NTNs are envisioned to play a crucial role in satisfying service availability, continuity, and scalability requirements of future 6G applications. NTNs are networks where non-terrestrial vehicles such as commercial drones, high-altitude platforms (HAPs), and satellites act as base stations in the sky, complementing or partially replacing existing terrestrial networks. By providing coverage and service anywhere and anytime, NTNs will help realize critical applications such as emergency response and service when natural disasters destroy cellular network infrastructure. NTNs will also help realize universal connectivity, thus bridging the digital divide. The importance of NTNs has already been recognized for 5G where the 3GPP has already acknowledged the potential for NR, as well as for long-term 6G research. An NTN work item for 3GPP Rel-17 has been approved in 2019 and further items have been identified for Rel-18 and Rel-19.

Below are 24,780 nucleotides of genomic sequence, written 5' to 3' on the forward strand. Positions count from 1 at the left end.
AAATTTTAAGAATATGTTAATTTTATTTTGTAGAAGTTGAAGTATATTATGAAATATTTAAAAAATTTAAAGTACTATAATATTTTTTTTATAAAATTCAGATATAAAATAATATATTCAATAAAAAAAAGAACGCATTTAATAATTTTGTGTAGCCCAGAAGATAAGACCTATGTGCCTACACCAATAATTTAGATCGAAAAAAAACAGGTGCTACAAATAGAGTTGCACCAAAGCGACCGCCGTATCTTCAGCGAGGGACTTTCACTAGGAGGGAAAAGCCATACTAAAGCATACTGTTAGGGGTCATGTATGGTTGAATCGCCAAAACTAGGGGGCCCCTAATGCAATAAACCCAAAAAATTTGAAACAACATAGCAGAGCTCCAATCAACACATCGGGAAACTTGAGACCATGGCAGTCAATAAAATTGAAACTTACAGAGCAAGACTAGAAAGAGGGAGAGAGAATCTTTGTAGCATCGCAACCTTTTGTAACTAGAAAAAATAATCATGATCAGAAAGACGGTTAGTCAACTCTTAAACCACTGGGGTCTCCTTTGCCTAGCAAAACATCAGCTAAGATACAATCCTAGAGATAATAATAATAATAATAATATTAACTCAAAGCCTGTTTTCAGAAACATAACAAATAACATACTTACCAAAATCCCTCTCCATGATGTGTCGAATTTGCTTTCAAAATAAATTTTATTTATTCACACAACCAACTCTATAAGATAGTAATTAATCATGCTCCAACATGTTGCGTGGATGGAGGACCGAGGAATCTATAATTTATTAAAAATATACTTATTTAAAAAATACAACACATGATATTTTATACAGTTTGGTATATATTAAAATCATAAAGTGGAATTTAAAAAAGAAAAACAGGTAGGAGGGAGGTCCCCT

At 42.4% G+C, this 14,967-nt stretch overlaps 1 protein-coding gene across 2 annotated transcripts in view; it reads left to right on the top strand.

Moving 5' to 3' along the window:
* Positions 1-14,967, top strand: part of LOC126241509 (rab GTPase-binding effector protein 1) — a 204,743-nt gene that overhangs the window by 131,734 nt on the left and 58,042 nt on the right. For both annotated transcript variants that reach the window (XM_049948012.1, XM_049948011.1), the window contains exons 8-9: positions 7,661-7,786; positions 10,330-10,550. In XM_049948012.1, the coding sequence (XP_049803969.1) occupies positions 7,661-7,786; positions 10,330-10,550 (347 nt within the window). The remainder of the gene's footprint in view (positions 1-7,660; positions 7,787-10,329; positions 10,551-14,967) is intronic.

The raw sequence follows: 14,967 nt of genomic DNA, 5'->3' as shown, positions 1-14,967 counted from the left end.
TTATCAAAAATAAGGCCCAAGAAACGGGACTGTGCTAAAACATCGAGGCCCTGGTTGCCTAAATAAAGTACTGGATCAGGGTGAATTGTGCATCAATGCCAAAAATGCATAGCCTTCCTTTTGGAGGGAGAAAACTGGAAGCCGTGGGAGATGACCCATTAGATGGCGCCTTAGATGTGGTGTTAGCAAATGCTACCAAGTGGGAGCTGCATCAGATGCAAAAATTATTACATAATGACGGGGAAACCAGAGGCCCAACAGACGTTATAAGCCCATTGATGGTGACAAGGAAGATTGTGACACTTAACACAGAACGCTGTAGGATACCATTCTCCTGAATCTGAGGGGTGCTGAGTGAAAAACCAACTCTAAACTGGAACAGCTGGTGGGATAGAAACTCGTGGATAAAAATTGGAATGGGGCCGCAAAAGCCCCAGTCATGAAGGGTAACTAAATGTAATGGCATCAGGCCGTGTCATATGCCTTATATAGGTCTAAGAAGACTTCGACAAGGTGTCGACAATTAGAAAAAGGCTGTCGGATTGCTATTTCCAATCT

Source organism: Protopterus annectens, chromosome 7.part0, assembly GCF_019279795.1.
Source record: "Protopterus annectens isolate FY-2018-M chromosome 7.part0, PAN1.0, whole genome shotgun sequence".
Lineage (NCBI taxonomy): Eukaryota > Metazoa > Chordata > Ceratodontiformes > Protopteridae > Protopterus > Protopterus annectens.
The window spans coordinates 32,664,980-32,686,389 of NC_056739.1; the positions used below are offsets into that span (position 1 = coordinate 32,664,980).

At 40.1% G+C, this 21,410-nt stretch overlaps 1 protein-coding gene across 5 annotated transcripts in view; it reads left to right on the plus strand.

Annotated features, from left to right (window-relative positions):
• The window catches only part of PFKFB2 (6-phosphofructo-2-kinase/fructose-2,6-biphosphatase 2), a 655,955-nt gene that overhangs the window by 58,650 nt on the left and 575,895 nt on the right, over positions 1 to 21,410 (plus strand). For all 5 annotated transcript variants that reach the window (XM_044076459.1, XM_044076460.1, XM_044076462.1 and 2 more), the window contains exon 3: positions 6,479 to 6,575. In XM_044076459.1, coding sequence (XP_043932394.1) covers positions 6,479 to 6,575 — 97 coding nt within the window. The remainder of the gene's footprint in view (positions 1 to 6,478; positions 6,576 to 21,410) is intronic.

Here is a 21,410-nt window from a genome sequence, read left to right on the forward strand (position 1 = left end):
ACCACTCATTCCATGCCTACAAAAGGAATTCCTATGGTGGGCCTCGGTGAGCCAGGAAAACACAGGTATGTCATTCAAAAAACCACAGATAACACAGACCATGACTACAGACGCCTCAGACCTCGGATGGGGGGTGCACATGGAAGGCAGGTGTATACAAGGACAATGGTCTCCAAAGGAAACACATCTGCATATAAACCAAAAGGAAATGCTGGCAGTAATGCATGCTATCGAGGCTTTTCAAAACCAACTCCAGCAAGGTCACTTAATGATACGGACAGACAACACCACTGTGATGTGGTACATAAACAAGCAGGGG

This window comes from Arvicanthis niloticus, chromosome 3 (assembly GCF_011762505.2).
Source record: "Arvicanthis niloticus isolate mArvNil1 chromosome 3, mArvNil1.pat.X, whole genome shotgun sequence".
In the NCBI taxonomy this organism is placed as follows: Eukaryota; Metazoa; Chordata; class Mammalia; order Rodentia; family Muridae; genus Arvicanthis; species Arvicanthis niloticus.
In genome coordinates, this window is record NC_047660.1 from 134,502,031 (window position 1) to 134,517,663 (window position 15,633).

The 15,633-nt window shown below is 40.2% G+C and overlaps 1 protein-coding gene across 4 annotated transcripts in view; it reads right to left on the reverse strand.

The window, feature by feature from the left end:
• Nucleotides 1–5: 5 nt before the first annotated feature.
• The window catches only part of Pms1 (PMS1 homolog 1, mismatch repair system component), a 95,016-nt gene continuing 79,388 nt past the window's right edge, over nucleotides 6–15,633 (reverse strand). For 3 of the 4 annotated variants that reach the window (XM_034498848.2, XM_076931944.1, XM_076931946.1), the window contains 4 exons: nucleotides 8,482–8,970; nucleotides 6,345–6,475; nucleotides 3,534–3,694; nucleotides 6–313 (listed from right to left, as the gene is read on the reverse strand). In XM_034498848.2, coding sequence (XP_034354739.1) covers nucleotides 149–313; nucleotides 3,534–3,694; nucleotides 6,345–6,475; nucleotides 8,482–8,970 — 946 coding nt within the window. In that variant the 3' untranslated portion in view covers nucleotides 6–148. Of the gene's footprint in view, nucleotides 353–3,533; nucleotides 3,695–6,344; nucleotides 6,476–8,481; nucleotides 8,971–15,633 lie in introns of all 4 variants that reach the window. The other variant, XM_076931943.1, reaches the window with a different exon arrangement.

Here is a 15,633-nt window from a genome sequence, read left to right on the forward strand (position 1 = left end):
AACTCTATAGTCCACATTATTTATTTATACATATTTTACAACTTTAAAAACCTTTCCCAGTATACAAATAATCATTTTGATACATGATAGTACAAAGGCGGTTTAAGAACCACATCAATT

Experts in the field have already defined a list of key research problems to be tackled on the way to realizing NTNs for 6G:

  • Modeling satellite mobility and examining the effects of satellite movement on the wireless channel model, propagation delays, throughput, and round-trip times
  • Synchronizing frequency and timing, especially when NTNs need to coexist with TNs and integrating Global Navigation Satellite Systems (GNSS) within the NTN satellite network
  • Improving transmission and the reception capability of satellites using distributed coherent antenna designs and reconfigurable phased antennas, new beam management, and beamforming techniques to realize extremely narrow beams
An illustration showing how non-terrestrial networks will enable direct communications of cell phones (user equipment) to satellites for global connectivity.

Using MATLAB for Non-Terrestrial Networks

Existing 5G NTN link models can be used as a starting point to investigate required improvements and better algorithms for 6G. With the help of the 5G Toolbox™ and the Satellite Communication Toolbox, MATLAB has all the tools in place to accelerate your NTN research by allowing you to: